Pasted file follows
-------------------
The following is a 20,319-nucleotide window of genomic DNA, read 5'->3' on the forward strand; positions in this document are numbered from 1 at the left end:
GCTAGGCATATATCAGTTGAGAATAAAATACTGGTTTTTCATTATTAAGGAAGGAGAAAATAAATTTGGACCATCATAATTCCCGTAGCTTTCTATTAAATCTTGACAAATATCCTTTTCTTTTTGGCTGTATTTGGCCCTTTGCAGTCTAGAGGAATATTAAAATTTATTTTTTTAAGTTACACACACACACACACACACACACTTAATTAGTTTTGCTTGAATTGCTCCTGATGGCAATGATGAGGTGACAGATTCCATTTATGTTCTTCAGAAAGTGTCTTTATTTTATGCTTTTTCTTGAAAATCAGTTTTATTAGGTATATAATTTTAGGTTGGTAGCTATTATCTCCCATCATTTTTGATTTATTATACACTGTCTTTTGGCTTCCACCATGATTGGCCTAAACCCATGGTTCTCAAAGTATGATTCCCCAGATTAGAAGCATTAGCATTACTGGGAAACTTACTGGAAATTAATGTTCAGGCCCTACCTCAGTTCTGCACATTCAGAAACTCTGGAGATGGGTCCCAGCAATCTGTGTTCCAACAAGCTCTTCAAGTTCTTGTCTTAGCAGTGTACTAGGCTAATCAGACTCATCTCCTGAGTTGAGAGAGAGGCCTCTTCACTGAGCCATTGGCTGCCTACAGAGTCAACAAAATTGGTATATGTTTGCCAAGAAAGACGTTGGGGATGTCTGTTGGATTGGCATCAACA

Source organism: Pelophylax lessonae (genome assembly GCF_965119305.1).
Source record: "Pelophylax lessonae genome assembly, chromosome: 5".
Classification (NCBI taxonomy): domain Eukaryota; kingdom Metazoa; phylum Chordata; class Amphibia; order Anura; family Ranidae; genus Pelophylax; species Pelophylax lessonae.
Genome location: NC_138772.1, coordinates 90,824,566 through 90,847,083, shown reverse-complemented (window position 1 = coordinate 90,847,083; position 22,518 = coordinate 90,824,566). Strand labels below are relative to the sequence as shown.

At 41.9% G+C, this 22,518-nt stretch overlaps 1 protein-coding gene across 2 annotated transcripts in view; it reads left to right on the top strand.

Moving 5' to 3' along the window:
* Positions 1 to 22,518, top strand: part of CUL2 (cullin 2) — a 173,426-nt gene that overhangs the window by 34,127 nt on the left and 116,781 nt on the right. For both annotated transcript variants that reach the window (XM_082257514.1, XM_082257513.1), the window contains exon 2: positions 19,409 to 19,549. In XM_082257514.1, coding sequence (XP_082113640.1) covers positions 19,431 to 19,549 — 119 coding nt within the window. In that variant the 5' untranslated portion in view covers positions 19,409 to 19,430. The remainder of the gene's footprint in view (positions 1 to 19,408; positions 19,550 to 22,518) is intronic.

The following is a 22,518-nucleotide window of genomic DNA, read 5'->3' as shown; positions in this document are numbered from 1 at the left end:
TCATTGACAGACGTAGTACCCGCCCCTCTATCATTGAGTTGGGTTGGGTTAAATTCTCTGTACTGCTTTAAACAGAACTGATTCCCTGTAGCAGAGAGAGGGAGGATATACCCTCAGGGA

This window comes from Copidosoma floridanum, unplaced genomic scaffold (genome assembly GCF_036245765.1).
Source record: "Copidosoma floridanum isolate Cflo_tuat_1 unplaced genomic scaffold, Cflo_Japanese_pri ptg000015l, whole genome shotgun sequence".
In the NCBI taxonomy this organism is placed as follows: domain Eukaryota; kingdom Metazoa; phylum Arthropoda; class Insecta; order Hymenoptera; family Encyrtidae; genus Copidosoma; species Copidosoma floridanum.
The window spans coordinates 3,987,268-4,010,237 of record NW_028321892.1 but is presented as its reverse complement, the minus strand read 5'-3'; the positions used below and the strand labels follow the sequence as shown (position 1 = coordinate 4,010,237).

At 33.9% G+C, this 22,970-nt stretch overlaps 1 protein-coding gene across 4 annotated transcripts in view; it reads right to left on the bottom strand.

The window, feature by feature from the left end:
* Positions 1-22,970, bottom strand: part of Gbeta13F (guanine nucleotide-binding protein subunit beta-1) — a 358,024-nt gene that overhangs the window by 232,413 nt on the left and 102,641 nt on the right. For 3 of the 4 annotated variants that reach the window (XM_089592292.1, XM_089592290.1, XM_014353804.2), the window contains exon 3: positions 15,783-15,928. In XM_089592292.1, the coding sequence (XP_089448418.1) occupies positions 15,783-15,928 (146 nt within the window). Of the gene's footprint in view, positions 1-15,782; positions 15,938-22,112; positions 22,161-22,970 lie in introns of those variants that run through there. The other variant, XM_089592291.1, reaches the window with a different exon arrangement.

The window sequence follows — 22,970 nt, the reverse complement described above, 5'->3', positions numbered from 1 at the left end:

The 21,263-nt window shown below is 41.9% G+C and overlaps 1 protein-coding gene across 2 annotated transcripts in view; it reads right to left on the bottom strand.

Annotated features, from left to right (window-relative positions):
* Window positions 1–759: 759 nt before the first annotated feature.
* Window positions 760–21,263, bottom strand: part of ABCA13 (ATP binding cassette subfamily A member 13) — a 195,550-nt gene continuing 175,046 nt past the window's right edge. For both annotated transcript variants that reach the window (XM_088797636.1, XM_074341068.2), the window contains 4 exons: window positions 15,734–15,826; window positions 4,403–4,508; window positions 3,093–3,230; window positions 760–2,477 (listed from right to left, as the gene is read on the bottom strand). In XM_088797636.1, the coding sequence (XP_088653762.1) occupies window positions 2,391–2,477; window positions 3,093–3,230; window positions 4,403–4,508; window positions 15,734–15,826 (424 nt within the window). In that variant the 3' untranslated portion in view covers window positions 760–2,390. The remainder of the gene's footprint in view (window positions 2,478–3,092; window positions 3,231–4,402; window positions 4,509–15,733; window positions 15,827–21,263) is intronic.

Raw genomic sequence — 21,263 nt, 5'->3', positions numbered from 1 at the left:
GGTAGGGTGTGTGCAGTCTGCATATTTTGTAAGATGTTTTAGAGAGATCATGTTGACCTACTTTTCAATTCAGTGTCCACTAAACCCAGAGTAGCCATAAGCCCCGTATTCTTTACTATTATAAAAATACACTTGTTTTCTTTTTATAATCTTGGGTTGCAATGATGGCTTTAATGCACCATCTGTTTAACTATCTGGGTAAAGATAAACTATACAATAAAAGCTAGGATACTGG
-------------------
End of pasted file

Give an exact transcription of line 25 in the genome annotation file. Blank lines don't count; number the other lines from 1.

GGTAGGGTGTGTGCAGTCTGCATATTTTGTAAGATGTTTTAGAGAGATCATGTTGACCTACTTTTCAATTCAGTGTCCACTAAACCCAGAGTAGCCATAAGCCCCGTATTCTTTACTATTATAAAAATACACTTGTTTTCTTTTTATAATCTTGGGTTGCAATGATGGCTTTAATGCACCATCTGTTTAACTATCTGGGTAAAGATAAACTATACAATAAAAGCTAGGATACTGG